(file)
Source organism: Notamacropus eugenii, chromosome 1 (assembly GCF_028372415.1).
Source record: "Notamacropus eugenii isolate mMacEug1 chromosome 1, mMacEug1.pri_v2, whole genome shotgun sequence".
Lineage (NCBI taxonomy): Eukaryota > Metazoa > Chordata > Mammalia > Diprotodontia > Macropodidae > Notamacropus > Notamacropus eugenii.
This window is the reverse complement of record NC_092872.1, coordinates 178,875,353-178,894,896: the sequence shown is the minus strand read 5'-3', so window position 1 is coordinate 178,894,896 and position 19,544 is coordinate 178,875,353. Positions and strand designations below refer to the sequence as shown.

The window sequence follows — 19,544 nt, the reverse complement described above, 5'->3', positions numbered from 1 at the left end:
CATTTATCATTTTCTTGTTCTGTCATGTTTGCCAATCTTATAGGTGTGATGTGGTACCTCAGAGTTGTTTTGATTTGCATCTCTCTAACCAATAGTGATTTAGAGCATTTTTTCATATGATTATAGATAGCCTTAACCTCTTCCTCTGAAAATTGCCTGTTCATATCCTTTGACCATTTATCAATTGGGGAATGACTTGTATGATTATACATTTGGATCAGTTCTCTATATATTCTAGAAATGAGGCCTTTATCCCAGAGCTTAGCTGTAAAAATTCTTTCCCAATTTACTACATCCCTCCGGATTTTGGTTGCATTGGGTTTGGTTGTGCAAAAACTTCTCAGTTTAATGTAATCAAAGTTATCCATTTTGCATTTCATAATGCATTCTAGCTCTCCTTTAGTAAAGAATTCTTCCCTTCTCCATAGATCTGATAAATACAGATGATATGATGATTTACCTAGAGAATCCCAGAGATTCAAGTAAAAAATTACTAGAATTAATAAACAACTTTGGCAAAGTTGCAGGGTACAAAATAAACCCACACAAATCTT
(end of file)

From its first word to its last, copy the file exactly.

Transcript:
Source organism: Notamacropus eugenii, chromosome 1 (assembly GCF_028372415.1).
Source record: "Notamacropus eugenii isolate mMacEug1 chromosome 1, mMacEug1.pri_v2, whole genome shotgun sequence".
Lineage (NCBI taxonomy): Eukaryota > Metazoa > Chordata > Mammalia > Diprotodontia > Macropodidae > Notamacropus > Notamacropus eugenii.
This window is the reverse complement of record NC_092872.1, coordinates 178,875,353-178,894,896: the sequence shown is the minus strand read 5'-3', so window position 1 is coordinate 178,894,896 and position 19,544 is coordinate 178,875,353. Positions and strand designations below refer to the sequence as shown.

The window sequence follows — 19,544 nt, the reverse complement described above, 5'->3', positions numbered from 1 at the left end:
CATTTATCATTTTCTTGTTCTGTCATGTTTGCCAATCTTATAGGTGTGATGTGGTACCTCAGAGTTGTTTTGATTTGCATCTCTCTAACCAATAGTGATTTAGAGCATTTTTTCATATGATTATAGATAGCCTTAACCTCTTCCTCTGAAAATTGCCTGTTCATATCCTTTGACCATTTATCAATTGGGGAATGACTTGTATGATTATACATTTGGATCAGTTCTCTATATATTCTAGAAATGAGGCCTTTATCCCAGAGCTTAGCTGTAAAAATTCTTTCCCAATTTACTACATCCCTCCGGATTTTGGTTGCATTGGGTTTGGTTGTGCAAAAACTTCTCAGTTTAATGTAATCAAAGTTATCCATTTTGCATTTCATAATGCATTCTAGCTCTCCTTTAGTAAAGAATTCTTCCCTTCTCCATAGATCTGATAAATACAGATGATATGATGATTTACCTAGAGAATCCCAGAGATTCAAGTAAAAAATTACTAGAATTAATAAACAACTTTGGCAAAGTTGCAGGGTACAAAATAAACCCACACAAATCTT